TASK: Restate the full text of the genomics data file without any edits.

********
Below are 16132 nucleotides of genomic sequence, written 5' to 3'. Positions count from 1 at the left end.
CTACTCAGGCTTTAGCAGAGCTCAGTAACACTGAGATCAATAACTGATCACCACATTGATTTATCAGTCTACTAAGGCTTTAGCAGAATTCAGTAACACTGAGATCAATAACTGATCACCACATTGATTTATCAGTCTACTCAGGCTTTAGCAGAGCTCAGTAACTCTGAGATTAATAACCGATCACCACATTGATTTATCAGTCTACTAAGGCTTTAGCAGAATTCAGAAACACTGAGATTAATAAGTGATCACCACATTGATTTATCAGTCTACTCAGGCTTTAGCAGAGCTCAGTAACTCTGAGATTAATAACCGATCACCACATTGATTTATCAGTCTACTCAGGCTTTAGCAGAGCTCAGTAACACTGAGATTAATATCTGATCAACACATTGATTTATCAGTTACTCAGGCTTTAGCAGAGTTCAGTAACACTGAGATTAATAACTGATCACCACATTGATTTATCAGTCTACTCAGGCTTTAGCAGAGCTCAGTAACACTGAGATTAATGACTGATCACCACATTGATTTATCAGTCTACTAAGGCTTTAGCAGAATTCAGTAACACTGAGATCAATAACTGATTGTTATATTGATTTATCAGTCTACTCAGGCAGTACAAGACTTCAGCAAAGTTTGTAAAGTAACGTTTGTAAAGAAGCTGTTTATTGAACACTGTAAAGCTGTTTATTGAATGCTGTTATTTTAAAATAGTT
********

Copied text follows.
Below are 16132 nucleotides of genomic sequence, written 5' to 3'. Positions count from 1 at the left end.
CTACTCAGGCTTTAGCAGAGCTCAGTAACACTGAGATCAATAACTGATCACCACATTGATTTATCAGTCTACTAAGGCTTTAGCAGAATTCAGTAACACTGAGATCAATAACTGATCACCACATTGATTTATCAGTCTACTCAGGCTTTAGCAGAGCTCAGTAACTCTGAGATTAATAACCGATCACCACATTGATTTATCAGTCTACTAAGGCTTTAGCAGAATTCAGAAACACTGAGATTAATAAGTGATCACCACATTGATTTATCAGTCTACTCAGGCTTTAGCAGAGCTCAGTAACTCTGAGATTAATAACCGATCACCACATTGATTTATCAGTCTACTCAGGCTTTAGCAGAGCTCAGTAACACTGAGATTAATATCTGATCAACACATTGATTTATCAGTTACTCAGGCTTTAGCAGAGTTCAGTAACACTGAGATTAATAACTGATCACCACATTGATTTATCAGTCTACTCAGGCTTTAGCAGAGCTCAGTAACACTGAGATTAATGACTGATCACCACATTGATTTATCAGTCTACTAAGGCTTTAGCAGAATTCAGTAACACTGAGATCAATAACTGATTGTTATATTGATTTATCAGTCTACTCAGGCAGTACAAGACTTCAGCAAAGTTTGTAAAGTAACGTTTGTAAAGAAGCTGTTTATTGAACACTGTAAAGCTGTTTATTGAATGCTGTTATTTTAAAATAGTT